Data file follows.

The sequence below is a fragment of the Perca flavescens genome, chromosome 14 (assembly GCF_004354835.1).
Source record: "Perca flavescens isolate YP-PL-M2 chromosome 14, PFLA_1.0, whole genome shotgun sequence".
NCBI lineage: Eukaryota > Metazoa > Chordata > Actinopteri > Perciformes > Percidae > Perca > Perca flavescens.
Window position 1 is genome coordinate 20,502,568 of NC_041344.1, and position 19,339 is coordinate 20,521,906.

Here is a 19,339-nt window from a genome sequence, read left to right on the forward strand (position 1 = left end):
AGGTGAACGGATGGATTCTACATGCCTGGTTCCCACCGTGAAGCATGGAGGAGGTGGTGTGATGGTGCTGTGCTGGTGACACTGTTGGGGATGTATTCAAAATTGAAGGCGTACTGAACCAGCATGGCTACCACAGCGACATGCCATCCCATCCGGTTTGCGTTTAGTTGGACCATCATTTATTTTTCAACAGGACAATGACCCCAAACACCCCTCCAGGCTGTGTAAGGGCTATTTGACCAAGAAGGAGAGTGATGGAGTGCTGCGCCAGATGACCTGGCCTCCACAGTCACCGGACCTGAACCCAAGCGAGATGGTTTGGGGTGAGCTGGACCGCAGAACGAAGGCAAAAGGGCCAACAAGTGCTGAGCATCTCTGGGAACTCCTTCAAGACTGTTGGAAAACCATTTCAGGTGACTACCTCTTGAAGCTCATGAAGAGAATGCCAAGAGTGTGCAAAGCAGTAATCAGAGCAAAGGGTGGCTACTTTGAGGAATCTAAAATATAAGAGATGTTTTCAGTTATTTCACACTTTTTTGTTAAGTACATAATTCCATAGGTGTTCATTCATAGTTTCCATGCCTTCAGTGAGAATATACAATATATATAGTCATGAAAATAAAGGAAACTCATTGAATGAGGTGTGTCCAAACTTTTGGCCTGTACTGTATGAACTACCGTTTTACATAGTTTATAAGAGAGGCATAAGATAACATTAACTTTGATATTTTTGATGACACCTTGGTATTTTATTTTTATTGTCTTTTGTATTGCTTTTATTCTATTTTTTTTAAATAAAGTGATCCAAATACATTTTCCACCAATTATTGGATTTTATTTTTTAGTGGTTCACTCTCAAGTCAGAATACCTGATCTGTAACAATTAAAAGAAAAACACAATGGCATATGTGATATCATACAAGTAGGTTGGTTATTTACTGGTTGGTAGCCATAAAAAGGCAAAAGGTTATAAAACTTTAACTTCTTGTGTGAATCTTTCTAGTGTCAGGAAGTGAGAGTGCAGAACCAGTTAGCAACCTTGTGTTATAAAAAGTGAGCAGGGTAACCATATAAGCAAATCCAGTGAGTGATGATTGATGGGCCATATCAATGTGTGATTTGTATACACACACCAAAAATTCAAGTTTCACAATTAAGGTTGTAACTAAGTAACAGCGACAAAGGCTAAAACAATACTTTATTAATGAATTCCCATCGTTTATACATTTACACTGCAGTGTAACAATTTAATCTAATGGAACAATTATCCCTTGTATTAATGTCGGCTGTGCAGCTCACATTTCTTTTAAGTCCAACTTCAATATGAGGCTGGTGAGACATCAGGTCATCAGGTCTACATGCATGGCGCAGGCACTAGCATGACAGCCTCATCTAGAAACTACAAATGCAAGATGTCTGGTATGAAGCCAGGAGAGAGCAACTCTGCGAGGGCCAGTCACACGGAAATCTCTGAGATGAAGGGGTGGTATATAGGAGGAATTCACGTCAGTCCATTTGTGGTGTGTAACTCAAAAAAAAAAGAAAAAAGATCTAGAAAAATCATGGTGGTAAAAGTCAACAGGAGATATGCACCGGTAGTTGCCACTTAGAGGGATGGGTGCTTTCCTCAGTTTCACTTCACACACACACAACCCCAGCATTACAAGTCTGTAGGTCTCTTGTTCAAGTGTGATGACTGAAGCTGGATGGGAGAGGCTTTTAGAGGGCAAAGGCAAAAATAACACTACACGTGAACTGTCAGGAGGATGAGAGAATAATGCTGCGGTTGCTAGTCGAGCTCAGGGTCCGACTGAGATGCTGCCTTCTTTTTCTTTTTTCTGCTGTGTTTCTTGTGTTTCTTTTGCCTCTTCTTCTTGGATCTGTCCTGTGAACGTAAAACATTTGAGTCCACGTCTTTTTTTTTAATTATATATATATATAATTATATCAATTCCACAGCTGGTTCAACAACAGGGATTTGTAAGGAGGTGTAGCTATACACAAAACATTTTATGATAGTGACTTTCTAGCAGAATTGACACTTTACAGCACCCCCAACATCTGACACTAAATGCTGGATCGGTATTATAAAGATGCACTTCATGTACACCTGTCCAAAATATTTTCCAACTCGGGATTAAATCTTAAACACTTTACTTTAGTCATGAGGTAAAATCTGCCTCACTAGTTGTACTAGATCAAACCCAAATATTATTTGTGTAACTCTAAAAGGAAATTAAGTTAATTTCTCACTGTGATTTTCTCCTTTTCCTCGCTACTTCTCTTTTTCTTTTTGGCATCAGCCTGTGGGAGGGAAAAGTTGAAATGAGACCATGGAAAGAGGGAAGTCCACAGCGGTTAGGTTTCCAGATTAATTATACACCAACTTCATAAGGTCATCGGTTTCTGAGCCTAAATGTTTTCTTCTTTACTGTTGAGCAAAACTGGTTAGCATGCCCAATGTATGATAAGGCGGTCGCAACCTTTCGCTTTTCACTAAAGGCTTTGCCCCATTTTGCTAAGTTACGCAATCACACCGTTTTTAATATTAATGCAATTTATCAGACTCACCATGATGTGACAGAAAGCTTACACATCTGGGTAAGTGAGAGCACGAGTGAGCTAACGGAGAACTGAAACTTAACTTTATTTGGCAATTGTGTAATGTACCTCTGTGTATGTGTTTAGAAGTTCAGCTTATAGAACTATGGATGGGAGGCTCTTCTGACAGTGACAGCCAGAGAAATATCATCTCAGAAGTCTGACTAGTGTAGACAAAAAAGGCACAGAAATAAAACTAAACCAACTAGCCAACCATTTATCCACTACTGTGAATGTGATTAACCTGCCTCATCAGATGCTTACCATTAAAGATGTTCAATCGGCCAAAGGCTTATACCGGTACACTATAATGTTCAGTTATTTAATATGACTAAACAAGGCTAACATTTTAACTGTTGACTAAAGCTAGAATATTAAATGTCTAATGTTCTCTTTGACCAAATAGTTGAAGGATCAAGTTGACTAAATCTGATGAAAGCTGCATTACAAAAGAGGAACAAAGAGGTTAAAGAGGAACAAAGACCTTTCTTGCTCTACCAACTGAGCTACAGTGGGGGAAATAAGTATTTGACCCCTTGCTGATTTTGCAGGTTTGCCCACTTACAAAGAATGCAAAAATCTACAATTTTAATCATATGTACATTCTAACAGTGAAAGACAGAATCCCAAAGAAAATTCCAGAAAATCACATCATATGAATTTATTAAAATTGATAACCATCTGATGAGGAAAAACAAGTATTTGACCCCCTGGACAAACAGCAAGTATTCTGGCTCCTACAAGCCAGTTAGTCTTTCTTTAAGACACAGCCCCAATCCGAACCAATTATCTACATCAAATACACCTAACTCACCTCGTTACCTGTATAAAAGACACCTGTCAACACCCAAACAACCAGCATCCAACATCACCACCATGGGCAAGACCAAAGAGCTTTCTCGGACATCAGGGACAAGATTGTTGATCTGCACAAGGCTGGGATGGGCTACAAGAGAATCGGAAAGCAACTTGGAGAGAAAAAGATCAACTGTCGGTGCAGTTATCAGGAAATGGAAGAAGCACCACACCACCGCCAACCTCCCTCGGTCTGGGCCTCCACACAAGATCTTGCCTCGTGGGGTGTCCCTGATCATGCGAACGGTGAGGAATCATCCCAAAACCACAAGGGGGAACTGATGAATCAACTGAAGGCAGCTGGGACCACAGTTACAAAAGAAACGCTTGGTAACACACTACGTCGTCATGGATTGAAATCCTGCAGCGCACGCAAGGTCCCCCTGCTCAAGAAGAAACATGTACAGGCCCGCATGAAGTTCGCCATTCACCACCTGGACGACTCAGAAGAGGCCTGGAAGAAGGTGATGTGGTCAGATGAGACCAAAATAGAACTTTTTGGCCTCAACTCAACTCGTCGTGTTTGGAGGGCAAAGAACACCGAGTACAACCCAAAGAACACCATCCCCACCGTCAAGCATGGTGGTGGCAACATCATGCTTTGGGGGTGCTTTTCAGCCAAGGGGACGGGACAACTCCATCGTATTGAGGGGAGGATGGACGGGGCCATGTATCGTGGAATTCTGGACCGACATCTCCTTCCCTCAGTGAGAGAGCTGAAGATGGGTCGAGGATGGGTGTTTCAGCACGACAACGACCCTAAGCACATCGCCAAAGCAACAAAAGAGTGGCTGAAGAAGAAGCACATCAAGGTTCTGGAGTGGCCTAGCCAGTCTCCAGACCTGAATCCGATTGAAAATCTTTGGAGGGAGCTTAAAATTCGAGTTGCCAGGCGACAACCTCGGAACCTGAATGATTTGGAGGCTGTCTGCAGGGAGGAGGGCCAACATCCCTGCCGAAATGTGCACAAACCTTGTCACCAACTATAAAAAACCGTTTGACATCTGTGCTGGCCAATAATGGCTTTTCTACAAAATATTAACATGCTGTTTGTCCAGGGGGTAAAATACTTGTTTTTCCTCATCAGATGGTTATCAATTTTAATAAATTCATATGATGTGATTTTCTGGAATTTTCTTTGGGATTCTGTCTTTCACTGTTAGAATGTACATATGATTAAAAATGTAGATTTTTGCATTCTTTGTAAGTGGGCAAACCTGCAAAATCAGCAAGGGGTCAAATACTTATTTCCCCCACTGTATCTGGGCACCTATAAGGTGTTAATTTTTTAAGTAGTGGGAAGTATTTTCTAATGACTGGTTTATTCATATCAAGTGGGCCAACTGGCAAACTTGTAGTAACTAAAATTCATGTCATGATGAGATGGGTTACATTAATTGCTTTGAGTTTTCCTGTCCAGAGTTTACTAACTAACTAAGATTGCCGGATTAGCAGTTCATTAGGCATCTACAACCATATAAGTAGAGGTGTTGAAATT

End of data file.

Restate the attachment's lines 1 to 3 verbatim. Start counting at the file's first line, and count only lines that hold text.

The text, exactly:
The sequence below is a fragment of the Perca flavescens genome, chromosome 14 (assembly GCF_004354835.1).
Source record: "Perca flavescens isolate YP-PL-M2 chromosome 14, PFLA_1.0, whole genome shotgun sequence".
NCBI lineage: Eukaryota > Metazoa > Chordata > Actinopteri > Perciformes > Percidae > Perca > Perca flavescens.